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The aesthetic sensibility of Roland Levin is best
described as the hybridization of the art of fashion and the world of fine art.
His most eloquent means of expression is photography, as it is a heritage and simultaneously homage to his many forms of inspiration: poetry, literature, performing arts, moving image, and the visual arts. Levin’s creative voice is therefore best characterized by its diversity of breath and depth, both of which are inherently linked to his belief and method of existence, that “art is life and life is art”.
Fashion and Art
For Levin, the interrelationship between art and fashion is the product of history, which means that their interaction in his oeuvre is not coincidental, in fact, inevitably intentional. Deriving from the aesthetic sensibility of a fashion photographer, Levin considers the tailorship of 19th century fashion as an equally respectable and creative profession as the fine arts of the times. He therefore aligns the literal and metaphorical function of the salon with that of the artist’s studio. At the turn of the 20th century, prominent designers such as Coco Chanel established fashion houses for the elite, much like an artist’s reputation was subject to the practice of a particular gallery owner (for example, Pablo Picasso and his art dealer/gallery owner Guillome Vuillard). After World War Two, however, marketing penetrated the creative sphere, making previously exclusive fashion lines accessible to millions (the Chanel logo is no longer a symbol of refined affluence), much like Dali prints and Warhol lithographs have penetrated the sphere of contemporary interior design. In short, Levin understands that the selling of the “idea” is based on the persona of the artist or the portfolio of the brand, which consequently make marketing an essential constituent of success in this day and age. In this sense, Levin is right in foreseeing the fate of “high art” to follow the path of the “gentrification” of fashion”. It is this relationship and the many ironies that prescribe these worlds that prescribe the core of Levin’s creative vocabulary.
Process, not Product
For Levin, it is the state of creation not the final product that bares most significance. His painting “The Death of Space (1979)”, argues that once the creative force is fully exhausted, space and its infinite possibilities become extinct. It is in the same spirit that once the camera shutter expires, an image imposes itself on the negative. In the case of the title-bearing photograph in Levin’s forthcoming exhibition, “Circus”, Levin indisputably knew in the moment of conception that this was the image. Savoring every detail of the composition for the perfect moment, he rendered the image by sacrificing all but one possibility of the given space and time. It is such moments that comprise the exhibition “Circus”: images without initial intentions, but with inherent “second lives” based on Levin’s unique method of composition. Whilst this suggests that the potential viewer does not play a significant role in the creative process, any reaction (supportive or dismissive, as long as it is not indifferent) remains fundamental to the reception and representation of his art.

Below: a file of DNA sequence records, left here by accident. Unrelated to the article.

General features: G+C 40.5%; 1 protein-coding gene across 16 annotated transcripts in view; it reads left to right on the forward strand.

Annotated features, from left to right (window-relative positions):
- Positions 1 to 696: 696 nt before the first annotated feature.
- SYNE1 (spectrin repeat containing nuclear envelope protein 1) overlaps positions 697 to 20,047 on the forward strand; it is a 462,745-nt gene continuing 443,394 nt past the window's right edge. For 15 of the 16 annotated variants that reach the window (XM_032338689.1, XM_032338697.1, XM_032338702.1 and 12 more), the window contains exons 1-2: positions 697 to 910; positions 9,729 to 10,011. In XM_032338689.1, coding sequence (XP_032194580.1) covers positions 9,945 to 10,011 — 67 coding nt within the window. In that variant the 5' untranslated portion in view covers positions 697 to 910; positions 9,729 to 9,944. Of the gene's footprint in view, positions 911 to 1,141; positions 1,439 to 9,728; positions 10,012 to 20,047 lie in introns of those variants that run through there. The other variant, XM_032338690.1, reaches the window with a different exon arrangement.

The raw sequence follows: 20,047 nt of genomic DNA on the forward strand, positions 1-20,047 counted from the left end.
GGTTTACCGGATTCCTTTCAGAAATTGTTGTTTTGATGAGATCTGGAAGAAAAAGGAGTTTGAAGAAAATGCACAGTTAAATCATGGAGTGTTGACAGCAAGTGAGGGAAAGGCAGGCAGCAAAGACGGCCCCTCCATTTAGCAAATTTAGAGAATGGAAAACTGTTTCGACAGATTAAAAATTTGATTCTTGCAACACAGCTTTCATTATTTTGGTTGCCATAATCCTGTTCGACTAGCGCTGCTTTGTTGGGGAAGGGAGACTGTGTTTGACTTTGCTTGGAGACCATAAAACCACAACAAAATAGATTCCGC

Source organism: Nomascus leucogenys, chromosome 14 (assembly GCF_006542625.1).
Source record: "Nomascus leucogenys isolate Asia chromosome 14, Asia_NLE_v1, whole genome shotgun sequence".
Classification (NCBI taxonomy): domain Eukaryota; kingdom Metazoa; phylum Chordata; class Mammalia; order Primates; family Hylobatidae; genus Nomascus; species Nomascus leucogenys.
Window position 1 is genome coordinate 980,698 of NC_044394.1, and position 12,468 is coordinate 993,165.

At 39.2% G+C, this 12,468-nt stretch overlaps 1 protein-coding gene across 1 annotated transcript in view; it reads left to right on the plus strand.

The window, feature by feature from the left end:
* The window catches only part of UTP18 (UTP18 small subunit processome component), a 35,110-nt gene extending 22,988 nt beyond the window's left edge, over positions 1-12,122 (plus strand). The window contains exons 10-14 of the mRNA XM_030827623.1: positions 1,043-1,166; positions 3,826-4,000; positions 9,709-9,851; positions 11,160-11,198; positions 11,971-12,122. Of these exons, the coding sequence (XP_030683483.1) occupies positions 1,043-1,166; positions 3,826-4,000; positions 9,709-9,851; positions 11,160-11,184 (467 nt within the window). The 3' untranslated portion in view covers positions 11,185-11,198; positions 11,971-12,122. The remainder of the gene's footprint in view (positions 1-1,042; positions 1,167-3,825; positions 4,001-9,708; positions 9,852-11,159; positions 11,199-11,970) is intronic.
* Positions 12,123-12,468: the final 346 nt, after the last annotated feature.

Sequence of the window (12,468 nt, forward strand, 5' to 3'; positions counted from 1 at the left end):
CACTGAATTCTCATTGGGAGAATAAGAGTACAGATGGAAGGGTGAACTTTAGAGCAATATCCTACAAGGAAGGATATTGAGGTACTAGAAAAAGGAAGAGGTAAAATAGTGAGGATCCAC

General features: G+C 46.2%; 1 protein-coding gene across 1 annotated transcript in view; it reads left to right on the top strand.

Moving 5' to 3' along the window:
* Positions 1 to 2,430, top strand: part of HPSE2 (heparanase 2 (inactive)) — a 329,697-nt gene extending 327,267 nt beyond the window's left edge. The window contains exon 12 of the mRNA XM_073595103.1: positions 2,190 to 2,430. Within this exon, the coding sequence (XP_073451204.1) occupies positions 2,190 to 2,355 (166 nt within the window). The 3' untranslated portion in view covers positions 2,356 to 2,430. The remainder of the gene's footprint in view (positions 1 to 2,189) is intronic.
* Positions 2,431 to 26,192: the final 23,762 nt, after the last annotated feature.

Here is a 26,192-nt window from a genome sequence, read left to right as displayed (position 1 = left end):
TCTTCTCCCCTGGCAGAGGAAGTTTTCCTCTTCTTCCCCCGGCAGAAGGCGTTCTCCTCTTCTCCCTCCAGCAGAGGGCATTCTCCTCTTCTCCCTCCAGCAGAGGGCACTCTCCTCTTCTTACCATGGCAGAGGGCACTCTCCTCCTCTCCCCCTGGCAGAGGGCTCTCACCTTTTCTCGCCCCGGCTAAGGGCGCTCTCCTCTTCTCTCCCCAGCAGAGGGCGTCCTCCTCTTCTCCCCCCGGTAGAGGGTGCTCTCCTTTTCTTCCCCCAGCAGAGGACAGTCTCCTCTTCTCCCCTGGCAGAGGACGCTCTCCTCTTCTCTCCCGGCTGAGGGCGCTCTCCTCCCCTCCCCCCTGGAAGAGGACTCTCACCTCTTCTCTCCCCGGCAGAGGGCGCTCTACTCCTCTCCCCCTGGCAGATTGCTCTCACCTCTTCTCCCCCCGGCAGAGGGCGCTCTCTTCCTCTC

Circus of Life
In the exhibition “Circus”, Levin aligns two seemingly unrelated images to create a new composition (the seamless visual effect is achieved by digital printing). The pairings are based on their inherent symbolism in reflecting the ironies of life that personify the beauty and richness of human existence. With respect yet in opposition to the 19th century Russian satirist, Kuzma Prudkov’s belief that “one cannot embrace the unembraceable”, Levin’s diptychs attempt to define the indefinable. They encourage new ways of seeing the sublime in a broader and deeper sense, and argue for the immortality of the artwork after its completion in the mind of the viewer. For example, the photograph “Eternity” may be considered a “stolen image” from the protagonists (sculptors working in a private studio in Jaipur) as well as a documentation of the photographer’s reality in that given moment. On a deeper level, however, it is a commentary about man’s obsession with immortality, and his search for it through physical and metaphysical means. In this sense, the photographer is an “observer of life” and his subject matter is the very essence of life. Levin’s self-defined style of “abstract photography” therefore suggests that meaning rests beyond the surface quality of the image, and therefore a successful image should be rendered as an ‘abstract reality’.
The group of Levin photographs dedicated to the beauty and its relation to everyday life is a serene contemplation.
Romanticized women forms juxtaposed against everyday places that are common but yet surreal once inhabited by the beautiful creatures with its own almost alien aesthetics. It is the perception of beauty and its influence on physical and mental arousal of the viewer that interest artist the most. Levin photographs without too much explicitness and provocation inspire mental attitudes and explore sublime humanity of the form-splendid and its relation to the mores of the society. Once more for Levin beauty-love-life-death is the relationship opened for questioning and presented to the viewer to form his own opinion and question norms.